In the end, I would not have done this with out the help and encouragement of the TEDx coaches, my wife, my family, the other TEDx participants and ultimately the my friends.

Picking a high school in New York City

Many of my middle school students already know where they will be attending high school. When I was their age I had no ideas where I’d be spending the bulk of my teen age years.

There were only 3 real choices for me at the time. LaGuardia High School of Music & Art and Performing Arts, mainly because it’s one of 5 specialized public high school in New York City. LaGuardia was the only one of those schools who featured the performing arts as it’s identity. The others were all about science, engineering or math.

Stevenson High School was an obvious choice for me, hqdefaultpartly because a lot of the people that march in the drum and bugle corps I was a member of went there. I knew they had a marching band and that was a big factor in my appreciation of that school.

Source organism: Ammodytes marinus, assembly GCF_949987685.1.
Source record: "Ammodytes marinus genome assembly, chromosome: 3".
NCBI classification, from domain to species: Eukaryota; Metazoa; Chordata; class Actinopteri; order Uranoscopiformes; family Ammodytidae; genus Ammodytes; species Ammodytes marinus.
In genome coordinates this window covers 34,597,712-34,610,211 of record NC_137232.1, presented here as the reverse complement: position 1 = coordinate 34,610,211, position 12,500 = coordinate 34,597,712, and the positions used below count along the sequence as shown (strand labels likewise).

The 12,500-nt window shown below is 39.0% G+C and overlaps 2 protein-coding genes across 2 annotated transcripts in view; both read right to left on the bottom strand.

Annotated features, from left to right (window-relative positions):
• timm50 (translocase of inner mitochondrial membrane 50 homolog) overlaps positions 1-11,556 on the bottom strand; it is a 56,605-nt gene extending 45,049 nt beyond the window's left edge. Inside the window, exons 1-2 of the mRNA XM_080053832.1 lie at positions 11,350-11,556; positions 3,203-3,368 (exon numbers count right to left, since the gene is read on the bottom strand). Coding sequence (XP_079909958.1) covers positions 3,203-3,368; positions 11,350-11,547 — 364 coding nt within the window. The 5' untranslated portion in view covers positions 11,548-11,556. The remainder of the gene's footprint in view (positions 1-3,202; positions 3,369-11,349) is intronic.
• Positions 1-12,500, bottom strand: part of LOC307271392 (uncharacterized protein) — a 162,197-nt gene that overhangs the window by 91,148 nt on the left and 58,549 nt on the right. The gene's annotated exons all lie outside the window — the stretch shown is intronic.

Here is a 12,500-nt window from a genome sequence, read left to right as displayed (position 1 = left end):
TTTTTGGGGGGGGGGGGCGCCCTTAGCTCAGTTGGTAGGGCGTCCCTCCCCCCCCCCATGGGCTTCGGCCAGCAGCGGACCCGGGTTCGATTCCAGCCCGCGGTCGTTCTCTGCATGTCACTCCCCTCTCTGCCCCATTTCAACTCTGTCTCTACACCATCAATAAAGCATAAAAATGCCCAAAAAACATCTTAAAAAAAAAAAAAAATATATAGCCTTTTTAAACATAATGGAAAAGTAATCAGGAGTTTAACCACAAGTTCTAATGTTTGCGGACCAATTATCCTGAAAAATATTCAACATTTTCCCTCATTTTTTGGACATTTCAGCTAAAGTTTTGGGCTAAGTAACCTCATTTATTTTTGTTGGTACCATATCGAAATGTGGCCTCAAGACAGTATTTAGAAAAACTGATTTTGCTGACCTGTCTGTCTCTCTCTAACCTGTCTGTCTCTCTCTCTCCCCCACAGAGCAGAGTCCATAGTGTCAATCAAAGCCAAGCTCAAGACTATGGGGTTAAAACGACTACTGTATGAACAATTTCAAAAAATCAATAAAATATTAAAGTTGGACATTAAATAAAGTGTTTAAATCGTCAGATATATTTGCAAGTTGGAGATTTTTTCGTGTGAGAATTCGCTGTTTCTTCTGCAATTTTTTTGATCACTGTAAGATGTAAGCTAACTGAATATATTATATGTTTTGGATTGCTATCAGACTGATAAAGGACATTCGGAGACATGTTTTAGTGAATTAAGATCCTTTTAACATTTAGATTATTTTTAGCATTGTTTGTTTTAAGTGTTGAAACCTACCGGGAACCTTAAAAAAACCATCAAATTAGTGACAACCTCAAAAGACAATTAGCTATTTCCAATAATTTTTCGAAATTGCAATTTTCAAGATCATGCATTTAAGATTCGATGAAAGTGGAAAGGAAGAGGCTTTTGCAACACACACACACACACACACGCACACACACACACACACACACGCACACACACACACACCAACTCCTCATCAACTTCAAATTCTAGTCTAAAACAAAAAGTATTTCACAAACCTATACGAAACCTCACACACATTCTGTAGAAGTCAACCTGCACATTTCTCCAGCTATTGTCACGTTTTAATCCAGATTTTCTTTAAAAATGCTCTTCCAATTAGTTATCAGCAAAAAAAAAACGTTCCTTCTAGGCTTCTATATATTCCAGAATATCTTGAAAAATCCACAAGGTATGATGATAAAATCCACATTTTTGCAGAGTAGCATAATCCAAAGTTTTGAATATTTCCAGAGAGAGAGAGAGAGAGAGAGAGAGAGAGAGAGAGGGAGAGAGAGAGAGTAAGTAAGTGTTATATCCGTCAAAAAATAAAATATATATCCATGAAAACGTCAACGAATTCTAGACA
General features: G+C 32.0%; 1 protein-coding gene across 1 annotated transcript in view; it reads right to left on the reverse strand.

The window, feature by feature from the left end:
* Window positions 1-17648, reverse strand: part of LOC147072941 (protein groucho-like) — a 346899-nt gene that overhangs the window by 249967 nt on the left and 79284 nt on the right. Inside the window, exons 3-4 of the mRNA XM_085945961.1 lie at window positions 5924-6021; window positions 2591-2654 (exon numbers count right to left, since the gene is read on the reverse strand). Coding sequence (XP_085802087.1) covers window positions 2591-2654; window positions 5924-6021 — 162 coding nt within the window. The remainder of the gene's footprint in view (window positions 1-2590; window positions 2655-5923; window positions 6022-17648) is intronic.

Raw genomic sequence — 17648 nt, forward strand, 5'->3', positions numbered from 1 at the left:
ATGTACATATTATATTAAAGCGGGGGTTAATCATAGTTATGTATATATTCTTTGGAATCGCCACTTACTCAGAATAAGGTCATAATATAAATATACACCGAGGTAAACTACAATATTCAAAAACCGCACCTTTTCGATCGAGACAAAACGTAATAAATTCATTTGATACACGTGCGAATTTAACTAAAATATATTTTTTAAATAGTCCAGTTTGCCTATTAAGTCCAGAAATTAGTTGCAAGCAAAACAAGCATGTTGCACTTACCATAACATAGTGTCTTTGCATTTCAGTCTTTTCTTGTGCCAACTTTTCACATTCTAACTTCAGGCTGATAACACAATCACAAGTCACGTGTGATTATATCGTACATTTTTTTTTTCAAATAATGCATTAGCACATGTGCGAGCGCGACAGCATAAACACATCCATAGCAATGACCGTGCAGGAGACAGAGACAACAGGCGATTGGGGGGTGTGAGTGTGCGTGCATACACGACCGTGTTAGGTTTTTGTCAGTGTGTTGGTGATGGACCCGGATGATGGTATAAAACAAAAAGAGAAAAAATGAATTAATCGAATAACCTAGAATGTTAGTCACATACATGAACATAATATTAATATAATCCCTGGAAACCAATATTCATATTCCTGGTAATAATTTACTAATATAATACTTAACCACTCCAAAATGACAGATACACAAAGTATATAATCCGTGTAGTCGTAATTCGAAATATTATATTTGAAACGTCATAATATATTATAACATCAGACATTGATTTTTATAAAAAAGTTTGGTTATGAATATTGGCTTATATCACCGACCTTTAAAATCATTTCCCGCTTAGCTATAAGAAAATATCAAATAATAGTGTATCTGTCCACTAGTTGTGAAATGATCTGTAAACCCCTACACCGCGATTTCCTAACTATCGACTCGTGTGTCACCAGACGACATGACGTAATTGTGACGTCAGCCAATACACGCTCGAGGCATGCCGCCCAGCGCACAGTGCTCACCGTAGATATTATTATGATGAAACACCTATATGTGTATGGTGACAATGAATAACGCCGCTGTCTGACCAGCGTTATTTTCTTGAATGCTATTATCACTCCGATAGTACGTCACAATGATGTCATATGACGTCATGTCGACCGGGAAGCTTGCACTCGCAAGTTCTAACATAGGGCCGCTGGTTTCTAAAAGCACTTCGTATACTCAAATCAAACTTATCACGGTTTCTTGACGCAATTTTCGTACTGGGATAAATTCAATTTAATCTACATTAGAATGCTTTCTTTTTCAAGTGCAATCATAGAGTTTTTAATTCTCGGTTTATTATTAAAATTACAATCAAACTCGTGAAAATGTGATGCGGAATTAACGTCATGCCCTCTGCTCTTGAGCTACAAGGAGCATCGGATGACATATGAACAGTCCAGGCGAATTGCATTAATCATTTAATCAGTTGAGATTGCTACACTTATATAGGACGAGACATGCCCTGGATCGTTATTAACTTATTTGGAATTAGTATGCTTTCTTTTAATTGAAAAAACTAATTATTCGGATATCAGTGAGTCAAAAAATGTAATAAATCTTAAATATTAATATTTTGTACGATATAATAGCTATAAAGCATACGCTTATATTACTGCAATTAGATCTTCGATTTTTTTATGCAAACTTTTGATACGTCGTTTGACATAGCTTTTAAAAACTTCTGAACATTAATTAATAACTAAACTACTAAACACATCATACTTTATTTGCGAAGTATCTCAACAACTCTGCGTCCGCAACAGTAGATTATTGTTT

Finally my other choice was Julia Richman – Talent Unlimited High School. They have a great performing arts department and were competitive with LaGuardia. I also knew a few of the students from my drum and bugle corps went there as well

The main reason for picking any of these schools was because they had music programs and members of the New York Lancers went to those schools. I guess the arts and like minded people to attend school with was important to me. In many ways that is still true today.

fiorello-470x240I was accepted to LaGuardia and I was very relieved to be going to a specialized HS in NYC. The movie FAME was about that school, so I was secretly humming that tune to myself when I got the news.

I was not a very good student, but I devoted myself to all my music performance classes. Music history and theory seemed like math, science and humanities. Not a good fit for me at the time. I had trouble putting into context why they weren’t as stimulating at the time, they were more of a hurdle I had to jump to graduate.

Eventually I got my act together as a student, and now I’m a teacher!